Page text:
Sunday, 22 October 2017

Along the hall then up the stairs

When measuring objects, one generally works from the ground up. This technique seems to have its origins in mathematics, where Cartesian coordinates are noted as (x,y).
It also makes the most sense when constructing objects. To build a building you first make the ground plan and then work your way up, to do it any other way would be needlessly complicated in any environment that involves gravity. The addition of depth as a z-axis in an (x,y,z)-coordinate system also is the most logical two-dimensional representation of three-dimensional measurements. Since the representation is flat, width x height is first found to which the non-existing depth is then added.

Since most measurements are used in construction and most construction is based on math, the notation of measurements is generally based on math. Thus either LxWxH or LxHxD are the most commonly used notational systems.

The only significant professional field that consistently does this the other way around is the arts. When measuring art, the standard is height x width and even height x width x length.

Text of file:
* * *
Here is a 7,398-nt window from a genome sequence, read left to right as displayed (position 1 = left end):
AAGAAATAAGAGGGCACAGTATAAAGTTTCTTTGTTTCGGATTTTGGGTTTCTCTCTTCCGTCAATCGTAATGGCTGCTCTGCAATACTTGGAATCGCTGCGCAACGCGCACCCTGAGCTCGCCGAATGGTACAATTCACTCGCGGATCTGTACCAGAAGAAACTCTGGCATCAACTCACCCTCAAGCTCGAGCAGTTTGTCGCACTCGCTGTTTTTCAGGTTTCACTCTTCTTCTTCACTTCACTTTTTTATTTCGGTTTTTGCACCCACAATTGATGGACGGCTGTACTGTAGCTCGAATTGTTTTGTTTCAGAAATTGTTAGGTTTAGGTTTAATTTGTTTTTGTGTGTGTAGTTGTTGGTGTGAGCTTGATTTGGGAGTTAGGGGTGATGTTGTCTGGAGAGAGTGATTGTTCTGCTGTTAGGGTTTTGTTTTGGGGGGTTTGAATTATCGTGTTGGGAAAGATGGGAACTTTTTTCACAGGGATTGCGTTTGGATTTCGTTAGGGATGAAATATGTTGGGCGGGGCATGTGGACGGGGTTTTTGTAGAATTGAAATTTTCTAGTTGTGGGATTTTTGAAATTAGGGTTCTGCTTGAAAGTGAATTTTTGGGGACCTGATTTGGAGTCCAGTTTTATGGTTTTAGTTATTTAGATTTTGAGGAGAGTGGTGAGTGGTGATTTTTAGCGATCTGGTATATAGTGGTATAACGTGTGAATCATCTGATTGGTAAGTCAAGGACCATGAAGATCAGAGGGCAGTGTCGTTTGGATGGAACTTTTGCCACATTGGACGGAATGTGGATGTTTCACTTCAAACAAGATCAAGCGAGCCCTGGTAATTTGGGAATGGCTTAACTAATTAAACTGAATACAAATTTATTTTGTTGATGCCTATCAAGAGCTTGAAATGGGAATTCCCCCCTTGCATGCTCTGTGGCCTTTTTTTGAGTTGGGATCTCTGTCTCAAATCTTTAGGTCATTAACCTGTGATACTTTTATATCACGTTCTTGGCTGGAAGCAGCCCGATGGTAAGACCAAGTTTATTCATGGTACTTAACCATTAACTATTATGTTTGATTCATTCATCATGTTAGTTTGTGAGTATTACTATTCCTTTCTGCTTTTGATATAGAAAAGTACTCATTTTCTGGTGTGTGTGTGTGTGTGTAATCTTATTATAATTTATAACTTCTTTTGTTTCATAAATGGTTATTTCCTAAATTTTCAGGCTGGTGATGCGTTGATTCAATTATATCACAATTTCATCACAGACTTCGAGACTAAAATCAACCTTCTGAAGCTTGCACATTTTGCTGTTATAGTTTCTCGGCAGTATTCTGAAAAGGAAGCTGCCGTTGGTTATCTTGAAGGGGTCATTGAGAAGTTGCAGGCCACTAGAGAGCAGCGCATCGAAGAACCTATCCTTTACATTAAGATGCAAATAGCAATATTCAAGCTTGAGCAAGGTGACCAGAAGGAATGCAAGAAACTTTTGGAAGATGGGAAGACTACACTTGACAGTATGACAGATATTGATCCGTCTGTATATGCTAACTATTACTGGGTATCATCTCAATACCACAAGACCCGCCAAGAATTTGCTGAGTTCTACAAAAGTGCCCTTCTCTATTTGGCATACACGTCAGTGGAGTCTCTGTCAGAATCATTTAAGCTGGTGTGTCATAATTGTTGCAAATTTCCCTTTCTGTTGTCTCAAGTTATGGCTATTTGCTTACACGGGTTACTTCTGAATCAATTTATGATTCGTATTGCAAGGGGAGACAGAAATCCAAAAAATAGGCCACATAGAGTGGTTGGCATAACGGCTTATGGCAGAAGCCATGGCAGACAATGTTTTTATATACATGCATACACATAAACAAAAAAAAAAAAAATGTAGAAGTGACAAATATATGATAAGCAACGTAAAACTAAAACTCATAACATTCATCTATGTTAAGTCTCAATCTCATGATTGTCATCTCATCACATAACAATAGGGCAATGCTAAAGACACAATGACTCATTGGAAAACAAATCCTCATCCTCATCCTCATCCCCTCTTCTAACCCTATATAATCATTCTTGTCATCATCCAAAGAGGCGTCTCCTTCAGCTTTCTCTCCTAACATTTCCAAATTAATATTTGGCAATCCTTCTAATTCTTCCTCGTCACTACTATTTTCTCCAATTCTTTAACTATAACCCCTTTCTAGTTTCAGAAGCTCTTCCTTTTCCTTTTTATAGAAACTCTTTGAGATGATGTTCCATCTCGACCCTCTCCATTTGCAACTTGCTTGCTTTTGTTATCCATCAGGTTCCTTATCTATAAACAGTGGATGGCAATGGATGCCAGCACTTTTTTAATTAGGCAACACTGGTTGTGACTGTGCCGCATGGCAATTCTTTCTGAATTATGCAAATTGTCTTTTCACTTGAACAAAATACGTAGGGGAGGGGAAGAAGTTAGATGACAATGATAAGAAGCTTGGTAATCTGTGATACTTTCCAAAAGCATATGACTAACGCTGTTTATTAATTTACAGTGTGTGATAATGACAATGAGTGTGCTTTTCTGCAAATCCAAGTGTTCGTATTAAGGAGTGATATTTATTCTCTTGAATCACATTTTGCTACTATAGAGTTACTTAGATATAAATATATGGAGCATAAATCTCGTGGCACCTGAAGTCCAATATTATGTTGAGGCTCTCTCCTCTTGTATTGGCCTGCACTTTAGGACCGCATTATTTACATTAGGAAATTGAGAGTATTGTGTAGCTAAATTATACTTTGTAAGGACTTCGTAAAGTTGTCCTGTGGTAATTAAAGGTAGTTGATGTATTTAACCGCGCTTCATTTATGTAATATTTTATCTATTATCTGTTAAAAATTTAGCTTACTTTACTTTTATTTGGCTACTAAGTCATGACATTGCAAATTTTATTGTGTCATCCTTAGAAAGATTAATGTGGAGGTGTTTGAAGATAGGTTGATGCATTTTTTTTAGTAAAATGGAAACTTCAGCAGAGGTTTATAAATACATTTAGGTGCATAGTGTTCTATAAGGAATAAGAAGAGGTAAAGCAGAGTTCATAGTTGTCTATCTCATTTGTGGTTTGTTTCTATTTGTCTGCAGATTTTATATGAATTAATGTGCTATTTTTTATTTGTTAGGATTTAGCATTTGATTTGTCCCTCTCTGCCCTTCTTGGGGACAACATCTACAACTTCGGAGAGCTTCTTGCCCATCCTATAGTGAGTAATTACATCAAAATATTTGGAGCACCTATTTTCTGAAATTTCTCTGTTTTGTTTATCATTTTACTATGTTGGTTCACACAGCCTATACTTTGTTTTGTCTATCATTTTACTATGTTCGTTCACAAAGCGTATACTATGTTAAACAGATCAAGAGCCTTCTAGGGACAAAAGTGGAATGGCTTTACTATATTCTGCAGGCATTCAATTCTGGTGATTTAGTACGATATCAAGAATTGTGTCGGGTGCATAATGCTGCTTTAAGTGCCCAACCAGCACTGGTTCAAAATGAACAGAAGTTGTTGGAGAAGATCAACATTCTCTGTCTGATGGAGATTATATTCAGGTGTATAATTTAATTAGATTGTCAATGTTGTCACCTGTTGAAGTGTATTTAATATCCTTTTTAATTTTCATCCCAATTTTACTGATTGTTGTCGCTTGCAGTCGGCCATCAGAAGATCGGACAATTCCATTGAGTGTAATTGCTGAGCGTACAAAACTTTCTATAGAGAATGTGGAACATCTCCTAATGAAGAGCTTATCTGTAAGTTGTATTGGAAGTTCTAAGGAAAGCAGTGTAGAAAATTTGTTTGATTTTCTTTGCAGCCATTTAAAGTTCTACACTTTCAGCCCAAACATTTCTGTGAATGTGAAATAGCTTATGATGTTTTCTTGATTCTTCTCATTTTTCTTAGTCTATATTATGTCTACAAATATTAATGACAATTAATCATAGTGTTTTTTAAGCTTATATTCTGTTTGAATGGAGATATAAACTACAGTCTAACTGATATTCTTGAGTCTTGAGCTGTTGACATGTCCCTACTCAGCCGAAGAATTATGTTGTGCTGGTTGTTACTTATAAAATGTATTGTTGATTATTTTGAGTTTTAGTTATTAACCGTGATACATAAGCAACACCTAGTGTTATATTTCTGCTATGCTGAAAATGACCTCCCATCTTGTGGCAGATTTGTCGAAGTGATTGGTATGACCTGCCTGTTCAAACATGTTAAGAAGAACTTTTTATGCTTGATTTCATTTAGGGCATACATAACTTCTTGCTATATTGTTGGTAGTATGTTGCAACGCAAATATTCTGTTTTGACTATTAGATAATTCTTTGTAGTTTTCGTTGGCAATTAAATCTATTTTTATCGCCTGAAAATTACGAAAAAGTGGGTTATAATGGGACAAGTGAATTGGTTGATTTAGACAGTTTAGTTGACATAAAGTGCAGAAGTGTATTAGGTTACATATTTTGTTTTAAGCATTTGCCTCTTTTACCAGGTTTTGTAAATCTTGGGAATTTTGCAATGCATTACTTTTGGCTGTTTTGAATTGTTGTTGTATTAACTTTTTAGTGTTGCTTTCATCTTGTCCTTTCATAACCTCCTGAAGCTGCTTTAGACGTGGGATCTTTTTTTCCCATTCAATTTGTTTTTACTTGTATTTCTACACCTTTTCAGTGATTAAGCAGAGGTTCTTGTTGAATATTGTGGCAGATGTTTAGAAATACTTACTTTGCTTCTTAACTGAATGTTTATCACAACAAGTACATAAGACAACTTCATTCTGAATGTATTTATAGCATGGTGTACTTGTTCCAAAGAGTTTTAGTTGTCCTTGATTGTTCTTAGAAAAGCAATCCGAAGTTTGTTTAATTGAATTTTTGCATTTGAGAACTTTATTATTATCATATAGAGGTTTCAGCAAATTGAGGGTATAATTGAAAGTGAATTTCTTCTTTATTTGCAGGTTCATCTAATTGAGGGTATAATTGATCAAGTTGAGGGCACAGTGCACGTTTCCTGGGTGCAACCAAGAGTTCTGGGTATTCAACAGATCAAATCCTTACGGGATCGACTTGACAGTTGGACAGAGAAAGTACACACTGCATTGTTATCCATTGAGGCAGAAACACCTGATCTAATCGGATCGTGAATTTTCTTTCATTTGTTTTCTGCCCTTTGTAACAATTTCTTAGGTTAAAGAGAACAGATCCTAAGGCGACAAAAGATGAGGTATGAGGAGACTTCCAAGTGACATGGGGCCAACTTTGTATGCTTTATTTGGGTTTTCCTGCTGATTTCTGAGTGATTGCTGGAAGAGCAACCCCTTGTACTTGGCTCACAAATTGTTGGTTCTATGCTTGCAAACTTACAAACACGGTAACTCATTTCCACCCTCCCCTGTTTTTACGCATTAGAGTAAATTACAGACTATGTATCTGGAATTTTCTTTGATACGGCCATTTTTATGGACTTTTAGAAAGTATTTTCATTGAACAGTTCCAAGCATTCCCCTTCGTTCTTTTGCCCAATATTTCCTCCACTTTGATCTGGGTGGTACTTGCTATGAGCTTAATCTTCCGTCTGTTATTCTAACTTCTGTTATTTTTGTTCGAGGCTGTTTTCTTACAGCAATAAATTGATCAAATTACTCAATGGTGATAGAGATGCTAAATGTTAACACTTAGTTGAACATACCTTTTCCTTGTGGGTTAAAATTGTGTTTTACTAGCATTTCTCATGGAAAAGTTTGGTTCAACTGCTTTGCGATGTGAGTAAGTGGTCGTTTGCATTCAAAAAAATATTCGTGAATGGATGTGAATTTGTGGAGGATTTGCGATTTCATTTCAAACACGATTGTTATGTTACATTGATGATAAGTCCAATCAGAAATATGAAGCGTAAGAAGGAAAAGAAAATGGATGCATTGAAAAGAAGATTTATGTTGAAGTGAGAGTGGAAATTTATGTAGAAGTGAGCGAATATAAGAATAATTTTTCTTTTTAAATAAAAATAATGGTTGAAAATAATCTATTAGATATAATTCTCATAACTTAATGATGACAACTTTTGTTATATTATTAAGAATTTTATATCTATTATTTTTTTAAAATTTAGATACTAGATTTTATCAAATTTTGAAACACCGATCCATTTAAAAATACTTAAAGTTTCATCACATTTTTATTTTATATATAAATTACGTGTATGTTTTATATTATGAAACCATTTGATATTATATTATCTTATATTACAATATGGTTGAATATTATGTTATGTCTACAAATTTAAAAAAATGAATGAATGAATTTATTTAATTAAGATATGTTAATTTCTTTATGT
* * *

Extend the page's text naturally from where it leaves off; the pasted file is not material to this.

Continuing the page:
One could assume that this is simply because artists are a strange folk that like to follow their own rules, yet this makes little sense as all computer programs used in the graphic sector also work with standard Cartesian coordinates, as do most building tools.
The reason instead seems to lie with those describing the works, not the people who created them. Few art historians have real experience in construction. Since they generally don't know how the objects came to be, they relate to those objects in the same way they relate to their own body; height is the most important, then comes width and perhaps depth is added if its worth mentioning.
Therefore, art is measured in a different way from almost any other object simply due to the working field treating objects as if they materialised from nothing.